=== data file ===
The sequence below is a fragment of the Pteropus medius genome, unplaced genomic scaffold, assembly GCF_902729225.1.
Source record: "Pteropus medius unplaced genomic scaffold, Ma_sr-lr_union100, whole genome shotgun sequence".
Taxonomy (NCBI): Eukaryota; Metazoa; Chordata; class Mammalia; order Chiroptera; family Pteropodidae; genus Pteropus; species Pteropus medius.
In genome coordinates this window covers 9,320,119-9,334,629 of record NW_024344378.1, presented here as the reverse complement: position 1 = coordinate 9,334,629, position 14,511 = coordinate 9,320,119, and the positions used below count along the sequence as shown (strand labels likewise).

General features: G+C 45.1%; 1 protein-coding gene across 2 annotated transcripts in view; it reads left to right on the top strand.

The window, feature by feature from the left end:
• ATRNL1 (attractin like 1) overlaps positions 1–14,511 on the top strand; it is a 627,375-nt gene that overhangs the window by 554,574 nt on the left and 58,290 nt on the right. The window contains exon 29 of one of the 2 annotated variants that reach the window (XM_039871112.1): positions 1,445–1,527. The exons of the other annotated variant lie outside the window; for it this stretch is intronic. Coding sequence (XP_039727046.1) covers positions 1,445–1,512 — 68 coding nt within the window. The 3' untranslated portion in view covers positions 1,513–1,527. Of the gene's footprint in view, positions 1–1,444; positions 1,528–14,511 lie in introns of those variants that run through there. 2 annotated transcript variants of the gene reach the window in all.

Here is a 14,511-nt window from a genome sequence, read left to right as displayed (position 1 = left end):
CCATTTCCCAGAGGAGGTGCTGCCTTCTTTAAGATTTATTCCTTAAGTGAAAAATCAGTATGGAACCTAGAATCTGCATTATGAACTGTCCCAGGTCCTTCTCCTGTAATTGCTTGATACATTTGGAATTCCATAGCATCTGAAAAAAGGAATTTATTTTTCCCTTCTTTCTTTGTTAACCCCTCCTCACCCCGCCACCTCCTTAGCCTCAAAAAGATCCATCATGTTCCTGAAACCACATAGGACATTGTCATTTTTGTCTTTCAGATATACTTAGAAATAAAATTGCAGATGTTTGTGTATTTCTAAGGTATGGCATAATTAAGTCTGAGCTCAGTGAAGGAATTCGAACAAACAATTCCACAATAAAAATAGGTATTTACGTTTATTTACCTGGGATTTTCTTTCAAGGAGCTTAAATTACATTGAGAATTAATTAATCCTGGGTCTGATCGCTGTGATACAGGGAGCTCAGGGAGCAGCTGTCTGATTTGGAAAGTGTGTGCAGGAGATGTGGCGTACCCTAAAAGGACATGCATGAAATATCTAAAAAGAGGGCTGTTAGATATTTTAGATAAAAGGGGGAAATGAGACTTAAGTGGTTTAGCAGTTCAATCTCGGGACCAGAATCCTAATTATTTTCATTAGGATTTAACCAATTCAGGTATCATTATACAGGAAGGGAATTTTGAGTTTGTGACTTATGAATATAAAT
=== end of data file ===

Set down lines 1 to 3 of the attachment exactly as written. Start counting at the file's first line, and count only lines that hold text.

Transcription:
The sequence below is a fragment of the Pteropus medius genome, unplaced genomic scaffold, assembly GCF_902729225.1.
Source record: "Pteropus medius unplaced genomic scaffold, Ma_sr-lr_union100, whole genome shotgun sequence".
Taxonomy (NCBI): Eukaryota; Metazoa; Chordata; class Mammalia; order Chiroptera; family Pteropodidae; genus Pteropus; species Pteropus medius.